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In 2012, CULCON convened a bi-national Education Task Force (ETF) comprised of government, private sector (nonprofit and for profit), and academic leaders from the U.S. and Japan to examine trends in bilateral student exchanges, and to make recommendations to leaders in both nations on ways to revitalize and invigorate U.S.-Japan educational exchanges.
Over the past 15 years, there has been a 57 percent drop in the number of Japanese students studying in the United States, from over 47,000 students in 1997-1998 to fewer than 20,000 in 2011-2012. During the same period, Japan fell from being the number-one country of origin for foreign students on U.S. campuses to seventh place. While the number of U.S. citizens studying in Japan tripled during the same period, reaching 6,000, the absolute number is still quite small, and there is a major need to expand exchange opportunities.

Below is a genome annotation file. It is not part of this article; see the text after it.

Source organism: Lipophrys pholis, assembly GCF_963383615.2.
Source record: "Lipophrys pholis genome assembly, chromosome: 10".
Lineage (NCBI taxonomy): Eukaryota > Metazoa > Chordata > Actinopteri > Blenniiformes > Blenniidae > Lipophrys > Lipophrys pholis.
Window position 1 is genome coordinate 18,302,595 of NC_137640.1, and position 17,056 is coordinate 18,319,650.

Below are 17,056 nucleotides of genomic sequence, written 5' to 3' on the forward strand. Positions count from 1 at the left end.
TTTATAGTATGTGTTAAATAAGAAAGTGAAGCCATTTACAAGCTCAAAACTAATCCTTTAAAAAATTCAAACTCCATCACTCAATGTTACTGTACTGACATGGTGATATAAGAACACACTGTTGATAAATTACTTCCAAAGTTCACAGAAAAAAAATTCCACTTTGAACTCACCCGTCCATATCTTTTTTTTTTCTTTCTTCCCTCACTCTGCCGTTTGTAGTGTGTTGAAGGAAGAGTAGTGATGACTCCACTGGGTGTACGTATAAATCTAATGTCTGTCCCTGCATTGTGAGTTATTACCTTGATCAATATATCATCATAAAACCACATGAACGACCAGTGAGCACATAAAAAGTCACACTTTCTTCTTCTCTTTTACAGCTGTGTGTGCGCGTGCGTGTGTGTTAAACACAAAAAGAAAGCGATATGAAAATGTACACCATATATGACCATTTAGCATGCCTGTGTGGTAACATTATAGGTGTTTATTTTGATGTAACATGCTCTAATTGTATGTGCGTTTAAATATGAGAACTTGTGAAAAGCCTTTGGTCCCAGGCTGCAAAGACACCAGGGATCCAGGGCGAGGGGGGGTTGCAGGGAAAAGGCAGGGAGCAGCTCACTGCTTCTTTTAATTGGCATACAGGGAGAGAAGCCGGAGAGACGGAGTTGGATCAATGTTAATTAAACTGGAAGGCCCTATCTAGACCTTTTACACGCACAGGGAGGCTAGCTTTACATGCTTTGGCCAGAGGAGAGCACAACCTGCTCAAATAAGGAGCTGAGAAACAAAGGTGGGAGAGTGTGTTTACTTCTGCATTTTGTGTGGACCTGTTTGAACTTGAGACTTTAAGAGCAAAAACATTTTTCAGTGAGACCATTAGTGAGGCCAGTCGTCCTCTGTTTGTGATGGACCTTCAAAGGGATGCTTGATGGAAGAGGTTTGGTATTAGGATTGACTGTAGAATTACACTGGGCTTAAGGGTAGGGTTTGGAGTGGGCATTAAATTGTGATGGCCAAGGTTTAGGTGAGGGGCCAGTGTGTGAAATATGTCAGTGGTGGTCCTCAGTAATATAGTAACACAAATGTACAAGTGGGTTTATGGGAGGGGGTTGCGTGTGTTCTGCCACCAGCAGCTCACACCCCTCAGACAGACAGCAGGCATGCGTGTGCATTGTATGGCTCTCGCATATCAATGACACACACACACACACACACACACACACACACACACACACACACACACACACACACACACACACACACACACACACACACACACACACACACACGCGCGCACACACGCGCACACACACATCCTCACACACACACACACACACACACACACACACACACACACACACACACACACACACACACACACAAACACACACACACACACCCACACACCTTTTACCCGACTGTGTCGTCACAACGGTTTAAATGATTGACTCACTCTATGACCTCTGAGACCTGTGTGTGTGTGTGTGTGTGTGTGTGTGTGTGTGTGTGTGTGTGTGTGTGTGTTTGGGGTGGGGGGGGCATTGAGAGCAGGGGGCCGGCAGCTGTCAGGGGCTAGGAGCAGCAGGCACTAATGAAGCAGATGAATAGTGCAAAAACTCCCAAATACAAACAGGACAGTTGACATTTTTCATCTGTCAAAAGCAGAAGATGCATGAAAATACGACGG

The June 2013 CULCON Education Task Force Report and Recommendations are the results of intensive deliberations by the ETF. CULCON offers these Recommendations with the hope that they will inform and support the efforts at the highest levels of both governments, especially Prime Minister Abe and President Obama, to create policies to advance the internationalization of education and increase the number of Japanese young people studying in the United States, and the number of Americans studying in Japan.
More generally, the Recommendations are aimed at the government, the private sector and academia in both nations. It is essential to engage the broadest possible number of stakeholders in bringing about change. To succeed, the two nations will need to work together to advance the shared goal of improving the quantity and quality of student exchanges.